Relationships between gut microbiota and autism spectrum disorders: development and treatment
Lisa POUPARD 1*, Guylène PAGE 1, 2, Vincent THOREAU 1, 2, Zahyra KAOUAH 1, 2
1University of Poitiers, Medicine and Pharmacy faculty, Poitiers, France. , 2University of Poitiers, Neurovascular Unit and Cognitive Disorders (NEUVACOD), Pôle Biologie Santé, Poitiers, France
Received: February 14, 2024; Revised: May 31, 2024; Accepted: June 3, 2024; Published online: June 3, 2024.
© The Korean College of Neuropsychopharmacology. All rights reserved.

Abstract
Many studies have demonstrated the impact of intestinal microbiota on normal brain development. Moreover, the gut microbiota is impacted by multiple endogenous and environmental factors that may promote gut dysbiosis. An increasing number of studies are investigating the possible role of the gut dysbiosis in the development of neurological and behavioral disorders. For autism spectrum disorders (ASD), specific intestinal bacterial signatures have been identified, knowing that gastrointestinal symptoms are frequently found in ASD.
In this review, the peri and post-natal factors modulating the gut microbiota are described and the specific gut bacterial signature of ASD children is detailed. Through bidirectional communication between the gut microbiota and the brain, several mechanisms are involved in the development of ASD, such as cytokine-mediated neuroinflammation and decreased production of neuroprotective factors such as short-chain fatty acids by the gut microbiota. Imbalance of certain neurotransmitters such as serotonin or gamma-aminobutyric acid could also play a role in these gut-brain interactions.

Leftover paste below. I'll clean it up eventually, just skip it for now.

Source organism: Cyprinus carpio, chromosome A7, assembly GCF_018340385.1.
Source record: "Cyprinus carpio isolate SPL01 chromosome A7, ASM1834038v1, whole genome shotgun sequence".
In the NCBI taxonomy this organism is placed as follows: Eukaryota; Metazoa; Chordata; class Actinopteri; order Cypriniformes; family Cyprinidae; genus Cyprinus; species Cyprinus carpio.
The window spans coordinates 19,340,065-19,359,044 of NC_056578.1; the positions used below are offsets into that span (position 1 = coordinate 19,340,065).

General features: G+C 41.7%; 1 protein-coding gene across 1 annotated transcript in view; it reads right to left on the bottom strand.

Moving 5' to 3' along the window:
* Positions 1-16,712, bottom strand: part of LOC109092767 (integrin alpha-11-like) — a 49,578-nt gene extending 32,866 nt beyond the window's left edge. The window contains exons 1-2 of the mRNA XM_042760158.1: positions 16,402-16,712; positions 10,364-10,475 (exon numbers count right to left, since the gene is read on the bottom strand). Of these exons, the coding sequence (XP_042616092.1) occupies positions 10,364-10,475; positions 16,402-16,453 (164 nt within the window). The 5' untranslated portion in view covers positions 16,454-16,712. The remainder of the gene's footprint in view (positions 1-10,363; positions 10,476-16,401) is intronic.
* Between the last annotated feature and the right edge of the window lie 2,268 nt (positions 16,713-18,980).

Some studies show that this gut dysbiosis in ASD is partly reversible by treatment with pre- and probiotics, or fecal microbiota transplantation with promising results. However, certain limitations have been raised, in particular concerning the short duration of treatment, the small sample sizes and the diversity of protocols. The development of standardized therapeutics acting on gut dysbiosis in large cohort could rescue the gastrointestinal symptoms and behavioral impairments, as well as patient management.
Keywords: Autism spectrum disorders, gut microbiota, neurodevelopment, fecal microbiota transplantation


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